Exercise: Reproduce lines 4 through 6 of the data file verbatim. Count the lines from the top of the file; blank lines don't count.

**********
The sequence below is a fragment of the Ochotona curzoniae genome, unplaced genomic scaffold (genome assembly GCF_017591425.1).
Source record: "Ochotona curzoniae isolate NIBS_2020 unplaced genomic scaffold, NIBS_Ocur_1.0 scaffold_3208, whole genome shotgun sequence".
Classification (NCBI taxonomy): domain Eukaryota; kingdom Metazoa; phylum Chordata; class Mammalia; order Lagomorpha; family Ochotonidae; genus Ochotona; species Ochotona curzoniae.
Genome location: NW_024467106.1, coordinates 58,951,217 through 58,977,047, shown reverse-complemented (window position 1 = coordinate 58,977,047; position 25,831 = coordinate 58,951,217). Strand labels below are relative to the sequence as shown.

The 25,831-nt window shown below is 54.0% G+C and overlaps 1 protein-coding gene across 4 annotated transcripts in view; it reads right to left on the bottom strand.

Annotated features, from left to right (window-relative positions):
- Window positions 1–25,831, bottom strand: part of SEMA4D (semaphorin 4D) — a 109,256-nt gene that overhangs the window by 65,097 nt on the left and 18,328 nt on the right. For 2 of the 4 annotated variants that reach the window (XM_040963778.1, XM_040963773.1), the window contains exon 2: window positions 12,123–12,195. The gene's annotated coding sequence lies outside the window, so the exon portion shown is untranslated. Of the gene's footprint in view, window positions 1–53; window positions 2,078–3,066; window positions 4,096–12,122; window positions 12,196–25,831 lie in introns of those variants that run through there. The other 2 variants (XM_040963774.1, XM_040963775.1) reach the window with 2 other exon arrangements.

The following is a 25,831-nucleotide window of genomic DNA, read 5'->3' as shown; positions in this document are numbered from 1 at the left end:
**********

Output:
Genome location: NW_024467106.1, coordinates 58,951,217 through 58,977,047, shown reverse-complemented (window position 1 = coordinate 58,977,047; position 25,831 = coordinate 58,951,217). Strand labels below are relative to the sequence as shown.

The 25,831-nt window shown below is 54.0% G+C and overlaps 1 protein-coding gene across 4 annotated transcripts in view; it reads right to left on the bottom strand.

Annotated features, from left to right (window-relative positions):